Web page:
Twenty years ago, a report pointed out, “Racial and ethnic minorities experience a lower quality of health services, and are less likely to receive even routine medical procedures than are white Americans.” An article in STAT News notes that the words could have been written to describe the current state of he U.S. health system. In addition to the systemic problems with health care delvery, recent outcry against the teaching of critical race theory (CRT) is causing more concern about the underlying causes of the crisis.
“It’s honestly chilling me to the bone. I am so concerned about this movement,” Paula Lantz, James B. Hudak Professor of Health Policy, said, “There can be no progress toward health equity without the naming, framing, and dismantling of structural racism.”
Lantz has consistently denounced the movement against CRT, arguing that the scientific tenets that underlie CRT are crucial to understanding and addressing racial inequality in our health systems.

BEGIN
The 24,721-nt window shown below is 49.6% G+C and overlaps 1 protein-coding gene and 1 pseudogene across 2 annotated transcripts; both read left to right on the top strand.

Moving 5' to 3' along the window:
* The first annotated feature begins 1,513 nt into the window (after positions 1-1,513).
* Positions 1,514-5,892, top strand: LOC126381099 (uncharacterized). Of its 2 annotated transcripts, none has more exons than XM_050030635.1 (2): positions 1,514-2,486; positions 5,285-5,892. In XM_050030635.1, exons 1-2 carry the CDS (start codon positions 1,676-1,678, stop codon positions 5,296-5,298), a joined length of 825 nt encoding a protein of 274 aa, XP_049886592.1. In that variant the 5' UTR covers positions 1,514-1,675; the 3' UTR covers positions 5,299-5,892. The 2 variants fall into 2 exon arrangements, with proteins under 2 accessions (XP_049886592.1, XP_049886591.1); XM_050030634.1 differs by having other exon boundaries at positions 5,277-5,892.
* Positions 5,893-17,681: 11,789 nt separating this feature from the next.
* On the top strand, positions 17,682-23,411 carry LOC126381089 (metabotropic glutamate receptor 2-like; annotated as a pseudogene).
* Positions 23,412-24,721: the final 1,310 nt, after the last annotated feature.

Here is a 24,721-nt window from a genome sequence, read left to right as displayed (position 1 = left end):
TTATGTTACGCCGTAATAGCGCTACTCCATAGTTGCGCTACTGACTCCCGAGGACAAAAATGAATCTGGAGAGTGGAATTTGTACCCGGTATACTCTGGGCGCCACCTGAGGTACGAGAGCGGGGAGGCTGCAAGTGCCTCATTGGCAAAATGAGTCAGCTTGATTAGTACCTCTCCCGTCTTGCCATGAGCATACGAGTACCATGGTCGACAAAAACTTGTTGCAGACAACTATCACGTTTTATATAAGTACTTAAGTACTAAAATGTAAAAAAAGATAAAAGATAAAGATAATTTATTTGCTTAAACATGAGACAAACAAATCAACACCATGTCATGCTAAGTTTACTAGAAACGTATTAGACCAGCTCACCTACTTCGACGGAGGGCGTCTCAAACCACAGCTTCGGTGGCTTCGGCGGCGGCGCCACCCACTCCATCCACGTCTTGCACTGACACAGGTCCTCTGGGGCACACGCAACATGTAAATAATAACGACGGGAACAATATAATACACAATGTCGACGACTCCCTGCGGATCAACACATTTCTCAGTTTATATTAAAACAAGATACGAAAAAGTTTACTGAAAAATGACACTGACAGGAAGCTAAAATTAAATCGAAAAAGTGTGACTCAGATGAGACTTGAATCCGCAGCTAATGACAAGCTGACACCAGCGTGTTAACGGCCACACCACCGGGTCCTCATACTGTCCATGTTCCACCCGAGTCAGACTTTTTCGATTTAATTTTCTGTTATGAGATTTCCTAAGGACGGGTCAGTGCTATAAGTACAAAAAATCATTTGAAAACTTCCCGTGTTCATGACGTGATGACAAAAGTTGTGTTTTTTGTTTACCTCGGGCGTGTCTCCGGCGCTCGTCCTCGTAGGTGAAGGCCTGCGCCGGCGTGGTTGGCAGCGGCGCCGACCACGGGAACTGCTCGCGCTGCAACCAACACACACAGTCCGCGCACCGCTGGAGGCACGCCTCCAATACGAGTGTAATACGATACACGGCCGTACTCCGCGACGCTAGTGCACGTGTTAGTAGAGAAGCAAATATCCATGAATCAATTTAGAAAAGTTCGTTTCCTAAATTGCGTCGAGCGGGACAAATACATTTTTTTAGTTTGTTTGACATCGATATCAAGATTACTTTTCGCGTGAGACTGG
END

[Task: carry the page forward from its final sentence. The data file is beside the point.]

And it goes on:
“It is incumbent upon those committed to health equity through population health science to publicly defend the tenets of CRT and their long-standing contributions to population health," she wrote in an op-ed for The Milbank Quarterly last year. "The stakes—the ability for education, research, community-based efforts, and policy reform to improve the health and well-being of all—are incredibly high.”
Read the article featuring Lantz and her op-ed:
- 20 years ago, a landmark report spotlighted systemic racism in medicine. Why has so little changed?, STAT News, February 23, 2022
- The Tenets of Critical Race Theory Have a Long-Standing and Important Role in Population Health Science, The Milbank Quarterly, July 15, 2021